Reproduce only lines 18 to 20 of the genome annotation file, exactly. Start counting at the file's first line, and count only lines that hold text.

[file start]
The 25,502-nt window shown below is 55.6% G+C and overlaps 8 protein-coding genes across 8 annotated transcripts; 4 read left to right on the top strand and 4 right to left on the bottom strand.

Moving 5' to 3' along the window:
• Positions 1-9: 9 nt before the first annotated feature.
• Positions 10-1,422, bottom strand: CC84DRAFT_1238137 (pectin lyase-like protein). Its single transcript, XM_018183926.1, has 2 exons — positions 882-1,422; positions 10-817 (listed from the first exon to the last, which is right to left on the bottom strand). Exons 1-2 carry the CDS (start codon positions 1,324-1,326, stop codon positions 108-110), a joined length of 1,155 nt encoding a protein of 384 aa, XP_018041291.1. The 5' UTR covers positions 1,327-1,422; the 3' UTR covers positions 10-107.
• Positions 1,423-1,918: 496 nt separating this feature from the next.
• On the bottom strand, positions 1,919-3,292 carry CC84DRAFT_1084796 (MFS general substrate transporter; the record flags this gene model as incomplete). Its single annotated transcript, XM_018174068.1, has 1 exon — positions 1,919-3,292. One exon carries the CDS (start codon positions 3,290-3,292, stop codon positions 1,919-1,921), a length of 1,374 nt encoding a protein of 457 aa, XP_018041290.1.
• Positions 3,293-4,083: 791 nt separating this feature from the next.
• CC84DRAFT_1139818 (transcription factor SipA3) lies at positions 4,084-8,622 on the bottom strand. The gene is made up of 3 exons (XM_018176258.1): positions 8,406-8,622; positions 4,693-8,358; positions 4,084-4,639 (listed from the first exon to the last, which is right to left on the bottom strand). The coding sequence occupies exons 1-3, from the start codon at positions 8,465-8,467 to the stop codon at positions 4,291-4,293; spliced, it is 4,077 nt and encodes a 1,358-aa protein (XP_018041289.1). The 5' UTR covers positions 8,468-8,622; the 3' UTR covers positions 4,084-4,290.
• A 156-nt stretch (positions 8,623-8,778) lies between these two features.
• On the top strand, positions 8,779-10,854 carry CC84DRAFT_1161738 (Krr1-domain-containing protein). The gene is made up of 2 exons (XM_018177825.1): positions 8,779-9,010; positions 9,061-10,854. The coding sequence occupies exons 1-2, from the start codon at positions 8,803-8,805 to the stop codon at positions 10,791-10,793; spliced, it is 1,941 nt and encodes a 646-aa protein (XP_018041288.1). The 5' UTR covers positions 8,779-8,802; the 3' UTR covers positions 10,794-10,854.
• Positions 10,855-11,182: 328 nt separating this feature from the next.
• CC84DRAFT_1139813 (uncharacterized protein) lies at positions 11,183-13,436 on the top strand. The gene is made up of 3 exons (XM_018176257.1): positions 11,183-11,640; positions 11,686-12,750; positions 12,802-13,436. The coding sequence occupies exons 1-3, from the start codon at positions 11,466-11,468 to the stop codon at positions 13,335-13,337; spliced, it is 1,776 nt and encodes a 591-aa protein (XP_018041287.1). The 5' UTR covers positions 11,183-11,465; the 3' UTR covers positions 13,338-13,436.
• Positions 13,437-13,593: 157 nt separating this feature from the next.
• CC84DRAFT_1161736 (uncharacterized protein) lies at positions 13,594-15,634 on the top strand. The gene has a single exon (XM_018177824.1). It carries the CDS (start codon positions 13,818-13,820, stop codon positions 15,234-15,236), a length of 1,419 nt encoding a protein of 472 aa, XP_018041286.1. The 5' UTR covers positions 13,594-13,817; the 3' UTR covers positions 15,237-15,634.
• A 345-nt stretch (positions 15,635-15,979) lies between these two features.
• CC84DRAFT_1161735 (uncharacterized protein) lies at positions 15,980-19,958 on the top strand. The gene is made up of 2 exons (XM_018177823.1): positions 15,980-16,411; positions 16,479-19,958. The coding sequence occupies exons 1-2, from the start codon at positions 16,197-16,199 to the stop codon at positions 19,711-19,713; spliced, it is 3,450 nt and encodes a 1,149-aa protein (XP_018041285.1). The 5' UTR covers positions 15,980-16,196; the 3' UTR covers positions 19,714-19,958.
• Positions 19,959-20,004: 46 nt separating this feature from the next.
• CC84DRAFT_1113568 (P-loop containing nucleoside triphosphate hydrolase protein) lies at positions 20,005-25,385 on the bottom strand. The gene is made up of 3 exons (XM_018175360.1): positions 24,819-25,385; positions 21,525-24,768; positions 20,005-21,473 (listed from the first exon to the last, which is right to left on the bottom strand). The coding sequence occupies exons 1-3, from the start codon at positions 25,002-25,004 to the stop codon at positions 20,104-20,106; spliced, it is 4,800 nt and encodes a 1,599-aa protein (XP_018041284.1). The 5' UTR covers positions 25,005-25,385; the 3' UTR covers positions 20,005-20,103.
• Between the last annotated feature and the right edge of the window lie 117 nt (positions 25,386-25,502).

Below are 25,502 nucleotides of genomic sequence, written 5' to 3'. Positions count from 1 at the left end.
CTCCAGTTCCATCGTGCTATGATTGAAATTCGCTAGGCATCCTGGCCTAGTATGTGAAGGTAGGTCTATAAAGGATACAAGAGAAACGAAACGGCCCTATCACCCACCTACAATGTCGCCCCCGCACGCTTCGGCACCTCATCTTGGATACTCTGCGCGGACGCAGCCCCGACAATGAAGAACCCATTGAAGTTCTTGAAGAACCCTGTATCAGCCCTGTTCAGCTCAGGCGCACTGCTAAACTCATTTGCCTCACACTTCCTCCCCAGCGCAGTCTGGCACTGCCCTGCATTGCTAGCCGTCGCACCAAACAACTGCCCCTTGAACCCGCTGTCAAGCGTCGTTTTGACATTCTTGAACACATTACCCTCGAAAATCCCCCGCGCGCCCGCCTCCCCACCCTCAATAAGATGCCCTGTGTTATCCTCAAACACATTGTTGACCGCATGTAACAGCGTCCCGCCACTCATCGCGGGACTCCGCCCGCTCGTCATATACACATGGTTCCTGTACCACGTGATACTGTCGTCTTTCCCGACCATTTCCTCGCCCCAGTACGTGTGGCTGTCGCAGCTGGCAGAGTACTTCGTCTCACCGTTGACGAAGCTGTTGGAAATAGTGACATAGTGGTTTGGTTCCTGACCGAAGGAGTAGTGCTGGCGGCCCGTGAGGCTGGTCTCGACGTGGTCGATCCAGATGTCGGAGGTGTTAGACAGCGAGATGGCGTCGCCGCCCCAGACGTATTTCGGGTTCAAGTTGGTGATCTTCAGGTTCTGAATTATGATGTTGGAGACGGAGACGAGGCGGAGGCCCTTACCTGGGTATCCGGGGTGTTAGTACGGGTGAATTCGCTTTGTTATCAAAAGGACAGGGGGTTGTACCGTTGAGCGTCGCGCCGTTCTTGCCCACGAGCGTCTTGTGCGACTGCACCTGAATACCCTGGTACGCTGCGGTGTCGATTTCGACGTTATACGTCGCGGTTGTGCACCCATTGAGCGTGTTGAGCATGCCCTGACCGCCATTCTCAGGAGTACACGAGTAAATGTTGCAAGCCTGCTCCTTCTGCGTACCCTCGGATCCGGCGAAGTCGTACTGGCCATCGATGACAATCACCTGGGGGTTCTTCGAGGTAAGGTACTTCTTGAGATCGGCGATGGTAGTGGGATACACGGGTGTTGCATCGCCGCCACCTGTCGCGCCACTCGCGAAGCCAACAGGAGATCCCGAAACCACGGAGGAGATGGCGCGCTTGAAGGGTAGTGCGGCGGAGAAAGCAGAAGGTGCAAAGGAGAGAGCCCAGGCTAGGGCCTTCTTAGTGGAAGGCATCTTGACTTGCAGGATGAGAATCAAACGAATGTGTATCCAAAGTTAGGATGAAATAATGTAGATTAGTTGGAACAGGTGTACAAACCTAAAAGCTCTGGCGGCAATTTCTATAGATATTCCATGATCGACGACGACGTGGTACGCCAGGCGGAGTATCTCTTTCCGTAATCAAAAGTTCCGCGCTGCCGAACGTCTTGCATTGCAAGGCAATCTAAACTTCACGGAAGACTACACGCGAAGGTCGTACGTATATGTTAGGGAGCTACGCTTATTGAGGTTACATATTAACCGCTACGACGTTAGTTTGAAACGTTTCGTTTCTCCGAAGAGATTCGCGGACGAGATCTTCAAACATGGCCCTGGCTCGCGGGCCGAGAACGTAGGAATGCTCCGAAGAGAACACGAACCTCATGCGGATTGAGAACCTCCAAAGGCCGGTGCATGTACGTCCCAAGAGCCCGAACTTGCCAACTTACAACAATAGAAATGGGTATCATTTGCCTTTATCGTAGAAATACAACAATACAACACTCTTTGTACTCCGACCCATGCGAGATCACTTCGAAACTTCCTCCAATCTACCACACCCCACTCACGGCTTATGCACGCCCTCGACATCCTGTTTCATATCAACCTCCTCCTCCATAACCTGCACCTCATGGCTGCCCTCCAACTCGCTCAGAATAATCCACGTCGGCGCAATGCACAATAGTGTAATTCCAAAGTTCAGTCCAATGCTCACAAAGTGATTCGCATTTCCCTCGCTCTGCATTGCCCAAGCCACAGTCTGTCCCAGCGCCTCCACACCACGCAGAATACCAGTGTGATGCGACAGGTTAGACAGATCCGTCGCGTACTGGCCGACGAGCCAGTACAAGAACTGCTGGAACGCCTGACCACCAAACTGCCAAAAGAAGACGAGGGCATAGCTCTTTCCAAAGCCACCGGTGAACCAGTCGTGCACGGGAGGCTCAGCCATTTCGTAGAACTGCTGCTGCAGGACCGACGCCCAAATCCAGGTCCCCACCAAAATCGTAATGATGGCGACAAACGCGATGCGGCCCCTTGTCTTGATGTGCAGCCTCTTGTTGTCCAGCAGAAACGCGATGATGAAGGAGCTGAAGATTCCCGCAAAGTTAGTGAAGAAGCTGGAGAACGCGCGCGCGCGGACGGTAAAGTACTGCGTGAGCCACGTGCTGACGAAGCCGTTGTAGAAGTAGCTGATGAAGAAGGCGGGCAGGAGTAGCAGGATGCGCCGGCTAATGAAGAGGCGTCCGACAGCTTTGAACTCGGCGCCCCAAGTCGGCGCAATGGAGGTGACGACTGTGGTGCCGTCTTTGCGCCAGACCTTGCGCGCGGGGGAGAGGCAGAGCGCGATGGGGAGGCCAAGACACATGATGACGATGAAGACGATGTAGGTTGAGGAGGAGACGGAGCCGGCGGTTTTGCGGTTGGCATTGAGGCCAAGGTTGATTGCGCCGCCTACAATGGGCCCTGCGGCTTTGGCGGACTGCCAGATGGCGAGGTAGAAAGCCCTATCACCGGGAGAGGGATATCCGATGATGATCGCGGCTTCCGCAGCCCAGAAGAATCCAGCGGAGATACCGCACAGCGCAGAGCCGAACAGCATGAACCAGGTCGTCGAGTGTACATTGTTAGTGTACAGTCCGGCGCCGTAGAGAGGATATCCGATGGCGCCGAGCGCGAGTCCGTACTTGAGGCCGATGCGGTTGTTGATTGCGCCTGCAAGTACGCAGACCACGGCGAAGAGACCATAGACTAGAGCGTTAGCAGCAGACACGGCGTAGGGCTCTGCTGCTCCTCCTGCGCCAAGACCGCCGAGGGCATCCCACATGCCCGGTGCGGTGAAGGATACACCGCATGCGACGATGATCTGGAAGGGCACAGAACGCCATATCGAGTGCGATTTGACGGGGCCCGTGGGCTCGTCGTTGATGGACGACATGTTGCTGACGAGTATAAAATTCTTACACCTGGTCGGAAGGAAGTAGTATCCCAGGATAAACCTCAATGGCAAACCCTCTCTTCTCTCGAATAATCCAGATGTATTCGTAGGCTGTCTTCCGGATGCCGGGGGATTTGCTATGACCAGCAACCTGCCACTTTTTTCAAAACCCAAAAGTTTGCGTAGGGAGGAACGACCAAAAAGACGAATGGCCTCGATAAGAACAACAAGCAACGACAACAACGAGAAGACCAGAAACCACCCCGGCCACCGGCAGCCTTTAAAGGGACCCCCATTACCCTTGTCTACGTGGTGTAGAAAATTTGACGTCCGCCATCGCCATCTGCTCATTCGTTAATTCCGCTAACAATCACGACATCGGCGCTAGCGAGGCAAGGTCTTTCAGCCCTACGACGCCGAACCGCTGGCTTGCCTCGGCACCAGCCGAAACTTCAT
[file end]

• CC84DRAFT_1113568 (P-loop containing nucleoside triphosphate hydrolase protein) lies at positions 20,005-25,385 on the bottom strand. The gene is made up of 3 exons (XM_018175360.1): positions 24,819-25,385; positions 21,525-24,768; positions 20,005-21,473 (listed from the first exon to the last, which is right to left on the bottom strand). The coding sequence occupies exons 1-3, from the start codon at positions 25,002-25,004 to the stop codon at positions 20,104-20,106; spliced, it is 4,800 nt and encodes a 1,599-aa protein (XP_018041284.1). The 5' UTR covers positions 25,005-25,385; the 3' UTR covers positions 20,005-20,103.
• Between the last annotated feature and the right edge of the window lie 117 nt (positions 25,386-25,502).

Below are 25,502 nucleotides of genomic sequence, written 5' to 3'. Positions count from 1 at the left end.